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Odd Mom Out: “Sip’n See”

Jill Kargman, Abby Elliott (Bravo)
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This week, Jill is forced to throw a “Sip’n See” party for Brooke after Candace bails on the obligation. I had to look up this term—apparently, new mothers sometimes face stress when friends decide to drop by unannounced to greet new babies. Moms host Sip’n See parties for their friends where they serve cocktails and introduce their friends to their little ones in a relatively controlled environment. Many women consider these to be casual events, sometimes using them as excuses to skip more ostentatious baby showers. Meanwhile, people like Brooke go all out so they have yet another excuse to celebrate their babies, themselves, and every single step involved in establishing a nuclear family. There aren’t many surprises in the show’s depiction of the event; of course, it’s over the top, Brooke’s vapid friends are only interested in inappropriate conversation, and Brooke herself proves to be incapable of handling a party and her own baby.


The absurdity of Sip’n See parties isn’t pushed as far as it could have been, but there is some interesting fallout from the event. The pressure to be the perfect mother and think of someone other than herself is causing Brooke to melt down, the perfect material for a comedian like Abby Elliott. Whether staring off into space with a blank look on her face or having a temper tantrum, it’s difficult to tell where postpartum depression may begin and Brooke’s narcissism (never) ends. The suggestion that Brooke might actually suffer from the condition is probably a joke; it’s a good joke, but one that should have been exploited more. For a show that loves shock value so much that it’s willing to beat anal sex jokes into the ground, Odd Mom Out misses the opportunity to satirize a less-explored, sensitive subject that also happens to relate to the series’ premise. Still, the show deserves some credit for continuing to be willing to paint mothers of young children in an imperfect light. There’s no greater crime than being a bad mother, and the unapologetic depictions of Jill and Brooke simultaneously encourage the audience to sympathize with mothers trying to juggle their responsibilities and vilify UES mothers who don’t take care of their responsibilities at all.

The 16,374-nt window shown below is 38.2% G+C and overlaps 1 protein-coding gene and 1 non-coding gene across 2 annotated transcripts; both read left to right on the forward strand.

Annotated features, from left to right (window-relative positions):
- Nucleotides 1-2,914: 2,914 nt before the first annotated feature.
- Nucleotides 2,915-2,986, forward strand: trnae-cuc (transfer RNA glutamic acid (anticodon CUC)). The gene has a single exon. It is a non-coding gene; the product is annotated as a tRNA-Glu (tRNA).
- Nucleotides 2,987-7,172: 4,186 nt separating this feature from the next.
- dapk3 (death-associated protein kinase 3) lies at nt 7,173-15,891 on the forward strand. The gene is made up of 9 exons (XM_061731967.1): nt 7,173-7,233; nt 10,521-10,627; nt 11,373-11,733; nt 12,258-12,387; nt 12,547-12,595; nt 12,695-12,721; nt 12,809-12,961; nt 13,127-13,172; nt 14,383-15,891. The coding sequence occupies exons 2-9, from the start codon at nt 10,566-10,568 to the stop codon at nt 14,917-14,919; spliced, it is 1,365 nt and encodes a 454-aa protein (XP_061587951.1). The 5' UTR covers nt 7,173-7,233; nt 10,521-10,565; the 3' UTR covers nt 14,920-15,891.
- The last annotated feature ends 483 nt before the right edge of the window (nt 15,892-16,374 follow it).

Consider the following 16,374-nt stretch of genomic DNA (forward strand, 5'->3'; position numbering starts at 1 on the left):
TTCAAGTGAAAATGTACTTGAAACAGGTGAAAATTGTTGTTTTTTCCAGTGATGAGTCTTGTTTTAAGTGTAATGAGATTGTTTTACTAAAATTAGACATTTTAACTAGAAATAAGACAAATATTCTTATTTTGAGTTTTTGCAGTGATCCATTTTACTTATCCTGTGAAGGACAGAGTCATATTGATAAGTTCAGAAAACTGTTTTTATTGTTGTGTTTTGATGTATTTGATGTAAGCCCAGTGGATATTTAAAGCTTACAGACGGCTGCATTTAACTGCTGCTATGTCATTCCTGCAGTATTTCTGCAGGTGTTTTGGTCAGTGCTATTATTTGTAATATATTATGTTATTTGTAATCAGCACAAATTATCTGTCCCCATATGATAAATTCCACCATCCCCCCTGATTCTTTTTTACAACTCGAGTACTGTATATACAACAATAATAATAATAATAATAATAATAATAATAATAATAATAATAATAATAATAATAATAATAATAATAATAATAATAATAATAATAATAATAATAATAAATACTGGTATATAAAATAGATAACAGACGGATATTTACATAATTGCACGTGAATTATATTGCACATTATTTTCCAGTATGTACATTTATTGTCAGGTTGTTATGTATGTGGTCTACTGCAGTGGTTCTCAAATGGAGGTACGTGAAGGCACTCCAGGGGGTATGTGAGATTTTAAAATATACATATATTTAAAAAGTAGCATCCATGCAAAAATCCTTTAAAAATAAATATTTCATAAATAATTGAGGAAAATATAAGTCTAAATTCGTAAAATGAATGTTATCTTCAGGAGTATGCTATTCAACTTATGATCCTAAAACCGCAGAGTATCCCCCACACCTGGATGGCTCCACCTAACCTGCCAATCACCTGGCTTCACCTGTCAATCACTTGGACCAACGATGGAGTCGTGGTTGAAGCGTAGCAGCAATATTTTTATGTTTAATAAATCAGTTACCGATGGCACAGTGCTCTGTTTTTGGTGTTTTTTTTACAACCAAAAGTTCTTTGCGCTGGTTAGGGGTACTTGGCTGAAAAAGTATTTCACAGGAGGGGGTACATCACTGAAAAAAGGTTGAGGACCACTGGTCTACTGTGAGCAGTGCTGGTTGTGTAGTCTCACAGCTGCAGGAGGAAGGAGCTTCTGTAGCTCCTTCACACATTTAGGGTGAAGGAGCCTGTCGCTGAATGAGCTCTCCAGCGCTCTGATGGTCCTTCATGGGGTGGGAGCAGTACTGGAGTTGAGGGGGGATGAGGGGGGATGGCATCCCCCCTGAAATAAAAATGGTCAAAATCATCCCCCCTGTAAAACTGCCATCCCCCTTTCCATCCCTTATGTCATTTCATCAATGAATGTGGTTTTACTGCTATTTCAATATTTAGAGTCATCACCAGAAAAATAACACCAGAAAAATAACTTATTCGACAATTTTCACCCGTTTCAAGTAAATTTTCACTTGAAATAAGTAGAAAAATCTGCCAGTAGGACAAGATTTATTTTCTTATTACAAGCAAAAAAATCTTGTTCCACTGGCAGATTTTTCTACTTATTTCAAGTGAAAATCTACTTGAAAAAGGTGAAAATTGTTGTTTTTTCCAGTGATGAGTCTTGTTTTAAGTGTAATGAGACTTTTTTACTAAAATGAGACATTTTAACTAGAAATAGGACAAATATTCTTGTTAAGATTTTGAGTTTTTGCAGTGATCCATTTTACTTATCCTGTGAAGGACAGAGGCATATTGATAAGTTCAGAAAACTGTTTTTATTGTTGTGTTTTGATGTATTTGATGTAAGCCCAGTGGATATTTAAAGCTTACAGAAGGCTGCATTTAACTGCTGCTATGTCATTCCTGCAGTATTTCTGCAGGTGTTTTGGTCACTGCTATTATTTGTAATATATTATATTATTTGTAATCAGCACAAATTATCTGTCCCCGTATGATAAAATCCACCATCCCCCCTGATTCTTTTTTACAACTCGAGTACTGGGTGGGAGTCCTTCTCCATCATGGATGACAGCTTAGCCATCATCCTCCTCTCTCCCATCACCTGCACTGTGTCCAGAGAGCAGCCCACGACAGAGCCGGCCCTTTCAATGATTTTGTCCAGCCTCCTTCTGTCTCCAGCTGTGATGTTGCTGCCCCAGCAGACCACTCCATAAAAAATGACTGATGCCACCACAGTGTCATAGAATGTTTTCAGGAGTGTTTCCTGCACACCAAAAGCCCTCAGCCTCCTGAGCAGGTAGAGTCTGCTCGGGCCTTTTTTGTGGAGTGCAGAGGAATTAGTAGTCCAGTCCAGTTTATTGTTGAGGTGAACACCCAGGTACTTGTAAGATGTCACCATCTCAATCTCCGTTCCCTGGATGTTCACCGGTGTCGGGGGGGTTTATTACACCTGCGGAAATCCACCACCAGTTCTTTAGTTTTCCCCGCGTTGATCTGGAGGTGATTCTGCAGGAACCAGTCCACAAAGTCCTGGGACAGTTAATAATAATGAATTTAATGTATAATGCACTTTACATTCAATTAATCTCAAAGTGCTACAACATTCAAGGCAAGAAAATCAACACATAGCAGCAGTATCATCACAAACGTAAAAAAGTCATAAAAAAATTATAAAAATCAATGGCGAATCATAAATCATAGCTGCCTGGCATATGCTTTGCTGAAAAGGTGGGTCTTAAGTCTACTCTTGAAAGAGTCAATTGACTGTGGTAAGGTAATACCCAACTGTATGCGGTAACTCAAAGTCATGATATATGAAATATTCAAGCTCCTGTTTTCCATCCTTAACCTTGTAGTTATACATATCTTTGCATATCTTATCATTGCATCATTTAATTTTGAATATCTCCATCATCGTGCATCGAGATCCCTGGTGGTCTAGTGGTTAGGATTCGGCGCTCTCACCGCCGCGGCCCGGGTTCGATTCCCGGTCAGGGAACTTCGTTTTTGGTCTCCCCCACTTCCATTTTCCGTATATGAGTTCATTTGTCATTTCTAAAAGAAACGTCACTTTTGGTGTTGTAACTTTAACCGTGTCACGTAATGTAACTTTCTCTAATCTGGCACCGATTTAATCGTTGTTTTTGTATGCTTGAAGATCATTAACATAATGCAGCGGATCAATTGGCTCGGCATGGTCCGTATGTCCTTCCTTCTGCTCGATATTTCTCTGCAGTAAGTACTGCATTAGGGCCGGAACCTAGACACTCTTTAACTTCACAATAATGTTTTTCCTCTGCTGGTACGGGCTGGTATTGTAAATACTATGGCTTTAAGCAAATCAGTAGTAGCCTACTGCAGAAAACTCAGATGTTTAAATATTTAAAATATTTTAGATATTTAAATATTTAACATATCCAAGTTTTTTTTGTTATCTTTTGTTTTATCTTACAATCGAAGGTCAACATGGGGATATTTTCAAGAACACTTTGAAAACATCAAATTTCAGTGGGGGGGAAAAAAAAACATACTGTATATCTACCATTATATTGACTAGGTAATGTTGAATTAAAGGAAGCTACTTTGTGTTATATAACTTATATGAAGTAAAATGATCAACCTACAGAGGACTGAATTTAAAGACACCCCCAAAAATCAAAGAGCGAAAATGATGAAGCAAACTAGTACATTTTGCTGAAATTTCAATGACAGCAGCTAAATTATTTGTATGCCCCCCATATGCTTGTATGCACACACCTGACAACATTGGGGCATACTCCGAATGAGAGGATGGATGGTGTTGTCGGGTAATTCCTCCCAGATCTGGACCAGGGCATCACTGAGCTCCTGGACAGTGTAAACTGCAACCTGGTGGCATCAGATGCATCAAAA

Brooke may still come across as a fairly generic character, and making fun of her may be less daring and more like shooting fish in a barrel. As Brooke is becoming more and more reliant on Jill, however, their relationship is getting more interesting and hilarious. Brooke is already zeroing in on her infant child’s flaws, so she decides that Jill—her sister-in-law, a fellow mother, and a very imperfect person herself—would make for a very suitable ally. An overwhelmed Brooke is poised to take advantage of Jill at the same time that Jill finds herself becoming especially vulnerable. Jill may fancy herself as someone isn’t willing to conform to the UES mothers’ unappealing standards, but she’s also human and wants to feel included. At the Sip’n See, she’s informed that her child didn’t get into the exclusive school that all of the UES kids attend. The rejection destroys her confidence, and she begins to fixate on Brooke’s fixation with her. Ever the patient sounding board, Vanessa does a good job of calling Jill out for her hypocrisy; complaints about Brooke’s neediness is unconvincing when Jill is answering every text, seemingly getting off on the attention from her wealthy sister-in-law and the drama.